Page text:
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What do Changes on the EEOC Mean for Employers?

Posted by Eric Kingsley | Feb 27, 2017 | 0 Comments

The U.S. Equal Employment Opportunity Commission (EEOC) is a federal anti-discrimination agency lead by a five-member commission that votes on whether its general counsel should file lawsuits in job discrimination cases that may be especially complex or controversial. On January 25, 2017 President

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Trump named Victoria Lipnic Acting Chair of the EEOC. Lipnic, a Republican, was first appointed EEOC Commissioner in 2010 by President Obama. With this appointment, and two more Trump appointments to come, the commission will change from Democratic control to a Republican majority. This changing of the tide creates questions regarding the commission's focus moving forward.

Lipnic indicated the commission's direction during a panel discussion on February 8 when she stated that the EEOC will continue to focus on the enforcement of anti-discrimination laws, stating, “We are an enforcement agency.” But she also stated that there may well be a shift away from the larger ‘systemic' cases that were a focus under the prior Commissioner, and more of a focus on individual claims. Lipnic also left no doubt that under the Trump administration, there will be a strong focus on job growth. Lipnic said, “President Trump has made it very clear that he is interested in job, jobs, jobs,” and the agency will echo that tune through its policies. In terms of other agency priorities, the EEOC will focus on equal pay cases and age discrimination cases, as this year marks the 50th anniversary of the Age Discrimination in Employment Act. Lipnic said, “I am very interested in equal pay issues. It's something I would consider a priority.”

Business Regulations

Lipnic stated the EEOC needs to make sure “we recognize the kind of business practices that are necessary for companies to be competitive today and that those thoughts and notions get incorporated into our policymaking.”  In terms of regulations, she added: “The president has also made it clear … that where there are opportunities to refocus things in a way that will foster economic growth and foster job growth, that is something that we should be mindful of.”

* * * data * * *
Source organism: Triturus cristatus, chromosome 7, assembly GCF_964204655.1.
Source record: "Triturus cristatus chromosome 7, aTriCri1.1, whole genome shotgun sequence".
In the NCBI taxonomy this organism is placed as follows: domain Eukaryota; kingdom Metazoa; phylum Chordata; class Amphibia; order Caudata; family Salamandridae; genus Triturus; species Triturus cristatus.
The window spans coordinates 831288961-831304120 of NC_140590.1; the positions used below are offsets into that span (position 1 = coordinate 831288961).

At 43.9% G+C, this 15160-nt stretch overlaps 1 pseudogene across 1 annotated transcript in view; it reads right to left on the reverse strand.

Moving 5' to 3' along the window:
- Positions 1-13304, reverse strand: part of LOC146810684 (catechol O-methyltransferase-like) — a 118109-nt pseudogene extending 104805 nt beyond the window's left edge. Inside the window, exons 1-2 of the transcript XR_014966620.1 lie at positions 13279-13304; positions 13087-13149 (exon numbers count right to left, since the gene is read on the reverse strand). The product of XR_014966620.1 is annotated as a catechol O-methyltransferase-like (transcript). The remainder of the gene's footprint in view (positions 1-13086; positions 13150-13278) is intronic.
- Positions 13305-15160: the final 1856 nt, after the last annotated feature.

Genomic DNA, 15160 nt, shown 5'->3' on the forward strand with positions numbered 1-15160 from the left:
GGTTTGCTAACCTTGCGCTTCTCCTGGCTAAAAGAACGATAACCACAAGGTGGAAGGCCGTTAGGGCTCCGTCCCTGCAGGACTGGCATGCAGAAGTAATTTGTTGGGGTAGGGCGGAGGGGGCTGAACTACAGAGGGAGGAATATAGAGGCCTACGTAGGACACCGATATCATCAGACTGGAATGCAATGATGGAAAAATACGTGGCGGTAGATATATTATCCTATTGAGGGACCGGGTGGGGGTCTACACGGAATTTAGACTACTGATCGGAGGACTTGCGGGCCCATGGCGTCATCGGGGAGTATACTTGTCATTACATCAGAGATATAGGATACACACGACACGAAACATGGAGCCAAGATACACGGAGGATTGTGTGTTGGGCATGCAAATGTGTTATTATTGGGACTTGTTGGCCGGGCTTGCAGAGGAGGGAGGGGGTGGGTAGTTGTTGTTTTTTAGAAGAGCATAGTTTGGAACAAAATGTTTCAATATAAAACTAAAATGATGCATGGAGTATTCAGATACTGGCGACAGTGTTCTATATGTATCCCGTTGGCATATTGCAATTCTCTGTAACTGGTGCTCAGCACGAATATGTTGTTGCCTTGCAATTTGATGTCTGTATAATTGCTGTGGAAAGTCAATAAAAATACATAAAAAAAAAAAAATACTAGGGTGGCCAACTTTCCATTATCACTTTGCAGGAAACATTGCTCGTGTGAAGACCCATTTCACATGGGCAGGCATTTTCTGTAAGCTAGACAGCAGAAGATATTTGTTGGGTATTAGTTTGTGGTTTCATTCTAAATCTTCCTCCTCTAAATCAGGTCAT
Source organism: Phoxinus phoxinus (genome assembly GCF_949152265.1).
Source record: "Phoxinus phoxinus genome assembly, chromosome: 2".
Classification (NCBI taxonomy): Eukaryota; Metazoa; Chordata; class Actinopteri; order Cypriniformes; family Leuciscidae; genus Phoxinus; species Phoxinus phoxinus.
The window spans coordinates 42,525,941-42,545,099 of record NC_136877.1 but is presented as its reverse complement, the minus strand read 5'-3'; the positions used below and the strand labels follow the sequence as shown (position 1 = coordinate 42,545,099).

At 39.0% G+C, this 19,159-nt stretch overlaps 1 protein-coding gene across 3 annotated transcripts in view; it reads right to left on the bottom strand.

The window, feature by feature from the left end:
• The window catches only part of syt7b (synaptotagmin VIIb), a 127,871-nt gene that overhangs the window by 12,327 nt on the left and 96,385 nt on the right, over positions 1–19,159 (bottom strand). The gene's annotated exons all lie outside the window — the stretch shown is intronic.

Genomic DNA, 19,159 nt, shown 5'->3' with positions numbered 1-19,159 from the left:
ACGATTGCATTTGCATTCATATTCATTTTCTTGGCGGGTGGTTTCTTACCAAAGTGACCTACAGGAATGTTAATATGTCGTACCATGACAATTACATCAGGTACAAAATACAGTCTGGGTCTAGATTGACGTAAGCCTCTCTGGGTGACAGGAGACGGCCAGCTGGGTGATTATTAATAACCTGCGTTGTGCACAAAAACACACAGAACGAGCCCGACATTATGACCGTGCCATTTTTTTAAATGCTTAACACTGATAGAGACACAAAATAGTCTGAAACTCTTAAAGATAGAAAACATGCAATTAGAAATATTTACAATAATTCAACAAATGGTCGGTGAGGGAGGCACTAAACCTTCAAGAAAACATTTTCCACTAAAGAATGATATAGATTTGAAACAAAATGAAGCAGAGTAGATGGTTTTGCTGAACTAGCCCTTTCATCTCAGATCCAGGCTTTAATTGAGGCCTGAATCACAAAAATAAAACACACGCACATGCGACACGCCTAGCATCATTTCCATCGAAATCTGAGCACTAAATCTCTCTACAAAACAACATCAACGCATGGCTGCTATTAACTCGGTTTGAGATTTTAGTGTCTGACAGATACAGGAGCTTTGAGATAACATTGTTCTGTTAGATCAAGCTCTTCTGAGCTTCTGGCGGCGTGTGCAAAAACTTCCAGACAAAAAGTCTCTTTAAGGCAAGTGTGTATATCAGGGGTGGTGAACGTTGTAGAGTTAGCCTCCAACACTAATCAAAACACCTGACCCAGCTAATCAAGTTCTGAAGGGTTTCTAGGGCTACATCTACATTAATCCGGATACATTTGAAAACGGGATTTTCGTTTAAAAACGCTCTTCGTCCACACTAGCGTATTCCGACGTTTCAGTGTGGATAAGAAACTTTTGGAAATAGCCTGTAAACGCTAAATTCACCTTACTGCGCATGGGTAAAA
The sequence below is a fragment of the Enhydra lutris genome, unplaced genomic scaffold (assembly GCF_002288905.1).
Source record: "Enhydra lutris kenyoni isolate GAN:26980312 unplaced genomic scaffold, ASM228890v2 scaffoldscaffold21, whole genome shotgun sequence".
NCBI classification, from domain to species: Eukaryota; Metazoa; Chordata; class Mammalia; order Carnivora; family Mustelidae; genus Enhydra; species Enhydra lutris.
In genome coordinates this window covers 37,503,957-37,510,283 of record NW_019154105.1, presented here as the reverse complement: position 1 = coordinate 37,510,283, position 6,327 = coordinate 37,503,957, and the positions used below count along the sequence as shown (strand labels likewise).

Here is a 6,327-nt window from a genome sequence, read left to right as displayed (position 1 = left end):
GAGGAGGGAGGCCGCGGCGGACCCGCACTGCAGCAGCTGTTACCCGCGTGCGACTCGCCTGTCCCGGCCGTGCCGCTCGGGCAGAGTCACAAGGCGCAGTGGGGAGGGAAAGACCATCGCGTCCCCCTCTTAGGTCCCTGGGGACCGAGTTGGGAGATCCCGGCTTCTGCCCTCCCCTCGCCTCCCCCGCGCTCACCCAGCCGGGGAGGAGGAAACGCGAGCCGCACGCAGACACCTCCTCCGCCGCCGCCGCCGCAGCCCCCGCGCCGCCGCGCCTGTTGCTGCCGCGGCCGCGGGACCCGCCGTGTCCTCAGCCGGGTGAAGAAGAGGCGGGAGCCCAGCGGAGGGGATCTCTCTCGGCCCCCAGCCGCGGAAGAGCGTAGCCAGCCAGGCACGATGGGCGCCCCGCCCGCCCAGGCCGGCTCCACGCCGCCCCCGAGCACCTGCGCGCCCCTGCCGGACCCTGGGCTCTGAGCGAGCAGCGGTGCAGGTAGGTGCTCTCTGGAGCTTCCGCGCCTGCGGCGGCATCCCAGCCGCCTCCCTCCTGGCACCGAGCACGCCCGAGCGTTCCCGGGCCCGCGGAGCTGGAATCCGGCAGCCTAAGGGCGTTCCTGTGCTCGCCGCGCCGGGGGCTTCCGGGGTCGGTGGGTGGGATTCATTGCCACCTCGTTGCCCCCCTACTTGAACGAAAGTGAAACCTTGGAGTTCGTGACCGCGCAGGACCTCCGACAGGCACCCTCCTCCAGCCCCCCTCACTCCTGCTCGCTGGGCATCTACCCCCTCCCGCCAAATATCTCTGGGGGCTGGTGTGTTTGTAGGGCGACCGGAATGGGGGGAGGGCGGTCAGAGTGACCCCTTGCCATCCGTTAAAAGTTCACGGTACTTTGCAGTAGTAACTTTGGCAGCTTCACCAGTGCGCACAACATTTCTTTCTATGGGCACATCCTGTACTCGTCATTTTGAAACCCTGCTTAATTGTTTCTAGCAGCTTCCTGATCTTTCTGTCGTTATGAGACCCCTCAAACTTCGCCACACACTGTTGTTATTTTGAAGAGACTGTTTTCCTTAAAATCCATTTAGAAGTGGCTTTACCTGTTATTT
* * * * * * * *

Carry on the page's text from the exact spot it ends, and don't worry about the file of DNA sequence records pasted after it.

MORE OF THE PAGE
Lipnic has shown to be pro-business through her voting record on the commission. Notable cases Lipnic opposed bringing lawsuits against include:

  • A power company for systematically discriminating against disabled job applicants and workers and accusations of rejecting workers even though they had doctors' opinions that they could work.
  • A financial services company for harassing a transgender employee with epithets and refusing to let her use the women's restroom.
  • An Arizona trucking company, for failing to accommodate workers with disabilities, including firing a woman who needed more time to recover from eye surgeries.
  • Lipnic opposed the commission's stance that employers must provide workplace accommodations for pregnant women, arguing that greater protection for pregnant workers should come through Congress instead. She also voted against guidelines for employers on national origin discrimination and illegal retaliation.